Courage to create

Please enjoy this excerpt from Braving It, one of my absolute favorite books. You gotta read the whole thing…there’s so much in here about living boldly and freely! This post is from the chapter: “Create your joy”

“Creativity takes courage,” said master French painter Henri Matisse. It definitely does take courage to dance and sing and paint when we feel like we can’t. We don’t know how, and even if we do, we’re not “good” at it. One look at the stores on Etsy, at what people are creating, or anyone whose work is on display at a gallery or museum, or dancers online or on stage is enough to stop us. We could never…

But, beautiful someone, we can.

Yeah, we can

We can move our feet to music. We can open our mouths and make sounds to musical notes. We can put pencil to paper and draw lines. We can look through the lens of a camera, find a gritty urban scene, and capture it in a compelling composition.

These are creative acts that boldly tap an honest, unguarded part of our brains. They transport us to a new place in our hearts — a generous and brave one.

Creativity makes us courageous — it takes courage to try something outside our normal realm of activity, especially something that requires us to flex creative muscle. When I decided to learn to draw, I took a class at a community arts center nearby. At first, I felt like a total poser, an imposter. I mean honestly, me? But the community was unbelievably welcoming and open, and I will always be grateful for that. I credit my ability to put pencil to paper and persist in learning to draw to their support and belief that anyone can create art.

RELATED: Self Esteem and Self Confidence and Creative People

The bust

Then there was the day our subject was a Grecian marble bust. I had been taking class at this point for a few months, and if you’ve ever taken a drawing class, you know that the way it works is that your easel faces you. The subject is in the middle, and everyone draws what they see from their perspective. The teacher goes around and gives you encouraging feedback and suggestions as you work.

At the end of the class, everyone turns their easel around and shares what they’ve created. While I was working on my Grecian bust, I thought it was a fair representation of what I was looking at, that is until we all turned our easels around, and I realized that mine honest-to-goodness looked like a crayon drawing in a sea of DaVincis.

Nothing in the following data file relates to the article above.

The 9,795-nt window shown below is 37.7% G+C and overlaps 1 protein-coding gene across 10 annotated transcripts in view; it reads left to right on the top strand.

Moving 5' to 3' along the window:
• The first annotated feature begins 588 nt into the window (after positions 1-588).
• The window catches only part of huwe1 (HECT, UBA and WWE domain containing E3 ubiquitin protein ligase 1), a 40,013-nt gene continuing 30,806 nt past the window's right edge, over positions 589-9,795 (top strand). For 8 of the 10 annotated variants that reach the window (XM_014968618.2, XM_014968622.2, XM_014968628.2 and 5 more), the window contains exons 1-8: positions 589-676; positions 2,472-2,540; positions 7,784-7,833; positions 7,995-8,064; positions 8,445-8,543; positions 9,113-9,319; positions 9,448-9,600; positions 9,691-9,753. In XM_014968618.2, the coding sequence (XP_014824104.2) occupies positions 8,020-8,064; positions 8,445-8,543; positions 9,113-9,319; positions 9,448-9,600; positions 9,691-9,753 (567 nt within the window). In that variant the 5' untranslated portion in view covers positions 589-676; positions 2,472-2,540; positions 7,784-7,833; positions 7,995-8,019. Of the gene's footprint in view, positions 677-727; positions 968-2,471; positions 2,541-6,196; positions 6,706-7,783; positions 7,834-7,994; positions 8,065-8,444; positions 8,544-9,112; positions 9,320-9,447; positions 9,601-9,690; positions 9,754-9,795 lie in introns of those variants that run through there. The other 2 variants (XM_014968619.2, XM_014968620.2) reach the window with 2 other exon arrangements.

It was a day when I wasn’t feeling particularly brave. I slithered off vowing never to go back. What was I doing?! I had no business trying to learn to draw. I cried in the parking lot, with the sting of embarrassment in my throat. If it weren’t for my instructor texting over and over to encourage me to come back, I’m not sure I would have.

T’ai chi

Creativity is truly a gift that does so much more than challenge us. It also strengthens us to resist judgment. It teaches us to detach from people around us who say things like:

“Why are you trying that? You’re not exactly artistic.”

“Okay, what IS that?”

“You’re still working on that?”

“How much are you spending on those supplies?”

“Are you gonna try to sell that?”

“Why are you wasting time on that when you should be [fill in the blank]?”

We gently but firmly t’ai chi any unsupportive comments out of our way with a simple, “I’m enjoying myself” or “It’s not for sale” or just offer a knowing and indulgent smile.


Creativity is also a road to personal discovery unlike any other, full of its own serendipitous rewards. In the process of creating something new, we discover what works and what doesn’t. We learn how to improvise when things don’t go as planned and maybe sometimes uncover an even better idea or approach. We learn about ourselves.

Creativity helps us have a sense of humor about our attempts that don’t work. I heard recently that world-renowned chef Julia Child used to joke that if the desert doesn’t come out even, cover it with whipped cream and serve it anyway!

Creativity can offer tremendous healing, as there are countless stories of people who (like Max) used art…painting or writing music or molding pottery to bypass the intellect and learn what they were feeling, sometimes surprising themselves, able to finally understand their experiences and even heal trauma through their art.

Art and creativity enabled them to reach for truth and ultimately forgiveness.